Yeah, It's a pity we can't have bad art threads any more.
Anyways, The background to the image is somewhat interesting, Wiki:
>Lyon had the distinction of being the first member to have an ethics violation charge filed against him when he was accused of "gross indecency" for spitting in Roger Griswold's face. Griswold, a Congressman from Connecticut had insulted Lyon, calling him a scoundrel, which at the time was considered profanity. On January 30, 1798. Congress planned to have a meeting to remove William Blount, of Tennessee, from office. Griswold was trying to attract Lyon's attention, but Lyon was ignoring him on purpose, since they belonged to opposing political parties (Lyon was a Democratic-Republican and Griswold a Federalist). Griswold finally lost his temper and insulted Lyon. Their clash began when Lyon began a Congressional discussion by declaring himself a champion for the interest of the common man. Mockingly, Federalist Congressman Roger Griswold asked if Lyon would be fighting with his wooden sword, a reference to Lyon's dismissal for cowardice during the Revolutionary War. Furious, Lyon spat on the Congressman, earning himself the nickname "The Spitting Lyon". On February 15, 1798, Griswold retaliated by beating Lyon around the head with a wooden cane in view of other representatives on the Senate floor. Lyon retreated to a fire pit and defended himself with the tongs until other Congressmen broke up the fight. Griswold had to be pulled by his legs to urge him to let go of Lyon. Although the Ethics Committee recommended censure, the House as a whole rejected the motion to censure him.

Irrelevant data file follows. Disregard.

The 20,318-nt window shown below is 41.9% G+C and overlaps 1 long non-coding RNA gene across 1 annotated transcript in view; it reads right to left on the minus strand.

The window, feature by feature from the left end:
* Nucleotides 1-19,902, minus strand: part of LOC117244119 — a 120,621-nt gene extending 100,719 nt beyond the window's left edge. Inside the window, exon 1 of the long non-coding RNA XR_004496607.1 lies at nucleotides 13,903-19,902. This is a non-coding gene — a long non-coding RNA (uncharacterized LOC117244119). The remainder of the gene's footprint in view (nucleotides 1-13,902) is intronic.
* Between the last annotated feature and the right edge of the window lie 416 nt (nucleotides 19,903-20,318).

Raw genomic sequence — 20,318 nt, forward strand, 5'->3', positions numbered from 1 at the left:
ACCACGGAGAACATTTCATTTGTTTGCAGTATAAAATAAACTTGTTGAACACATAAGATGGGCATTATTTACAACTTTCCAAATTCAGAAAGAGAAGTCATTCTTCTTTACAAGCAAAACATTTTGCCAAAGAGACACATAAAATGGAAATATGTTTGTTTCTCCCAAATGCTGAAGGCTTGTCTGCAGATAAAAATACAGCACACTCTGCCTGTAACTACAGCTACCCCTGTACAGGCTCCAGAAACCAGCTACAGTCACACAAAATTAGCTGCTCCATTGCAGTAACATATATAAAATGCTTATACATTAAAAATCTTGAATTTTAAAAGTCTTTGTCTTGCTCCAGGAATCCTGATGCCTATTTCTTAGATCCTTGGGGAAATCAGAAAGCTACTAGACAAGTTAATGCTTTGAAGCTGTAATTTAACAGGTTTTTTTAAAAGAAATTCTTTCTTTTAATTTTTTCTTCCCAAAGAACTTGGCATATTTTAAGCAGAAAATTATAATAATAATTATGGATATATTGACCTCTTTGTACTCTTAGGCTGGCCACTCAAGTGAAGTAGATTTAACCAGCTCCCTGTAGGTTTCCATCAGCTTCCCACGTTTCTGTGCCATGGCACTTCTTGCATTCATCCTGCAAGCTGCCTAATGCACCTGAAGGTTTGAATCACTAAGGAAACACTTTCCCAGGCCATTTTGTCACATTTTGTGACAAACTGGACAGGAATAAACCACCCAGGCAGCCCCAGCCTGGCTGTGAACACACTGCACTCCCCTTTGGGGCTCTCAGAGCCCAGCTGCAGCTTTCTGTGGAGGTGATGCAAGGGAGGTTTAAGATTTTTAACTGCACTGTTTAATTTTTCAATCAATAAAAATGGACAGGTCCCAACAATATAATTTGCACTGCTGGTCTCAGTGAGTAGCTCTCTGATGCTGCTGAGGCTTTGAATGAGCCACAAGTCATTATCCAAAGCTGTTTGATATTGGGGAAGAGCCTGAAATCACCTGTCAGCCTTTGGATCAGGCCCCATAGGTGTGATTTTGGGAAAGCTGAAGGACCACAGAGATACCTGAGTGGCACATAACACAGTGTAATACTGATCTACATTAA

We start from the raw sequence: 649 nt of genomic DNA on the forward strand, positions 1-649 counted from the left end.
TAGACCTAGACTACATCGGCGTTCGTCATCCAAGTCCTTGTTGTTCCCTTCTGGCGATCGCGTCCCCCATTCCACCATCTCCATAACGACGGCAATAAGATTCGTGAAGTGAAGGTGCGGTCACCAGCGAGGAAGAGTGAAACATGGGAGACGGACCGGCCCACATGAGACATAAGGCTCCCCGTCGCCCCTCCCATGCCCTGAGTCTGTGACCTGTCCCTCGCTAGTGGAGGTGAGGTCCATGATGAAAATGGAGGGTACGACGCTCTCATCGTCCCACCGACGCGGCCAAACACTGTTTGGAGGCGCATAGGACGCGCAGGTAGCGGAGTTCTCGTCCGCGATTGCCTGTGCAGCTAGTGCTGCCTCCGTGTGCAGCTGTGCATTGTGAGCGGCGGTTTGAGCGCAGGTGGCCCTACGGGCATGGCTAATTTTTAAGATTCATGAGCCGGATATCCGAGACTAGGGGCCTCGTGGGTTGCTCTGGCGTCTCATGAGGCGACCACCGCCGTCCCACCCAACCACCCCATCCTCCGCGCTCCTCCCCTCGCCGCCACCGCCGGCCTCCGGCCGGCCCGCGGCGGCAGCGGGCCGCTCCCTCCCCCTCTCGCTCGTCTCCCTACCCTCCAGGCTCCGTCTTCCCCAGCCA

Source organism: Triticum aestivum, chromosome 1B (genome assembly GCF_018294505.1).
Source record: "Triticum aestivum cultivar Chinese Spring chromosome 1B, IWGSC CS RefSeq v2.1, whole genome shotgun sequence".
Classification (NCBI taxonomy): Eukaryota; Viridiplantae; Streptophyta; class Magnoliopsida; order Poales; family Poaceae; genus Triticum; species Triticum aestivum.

He was also elected to congress while in jail for sedition:
>Lyon also has the distinction of being the only person to be elected to Congress while in jail. On October 10, 1798, Lyon was found guilty of sedition, in violation of the Alien and Sedition Acts; which prohibited malicious writing of the American government as a whole, or of the houses of Congress, or of the President of the United States. Lyon was the first person to be put to trial for violating the acts on charges of criticizing Federalist president John Adams for his pretense of going to war against France.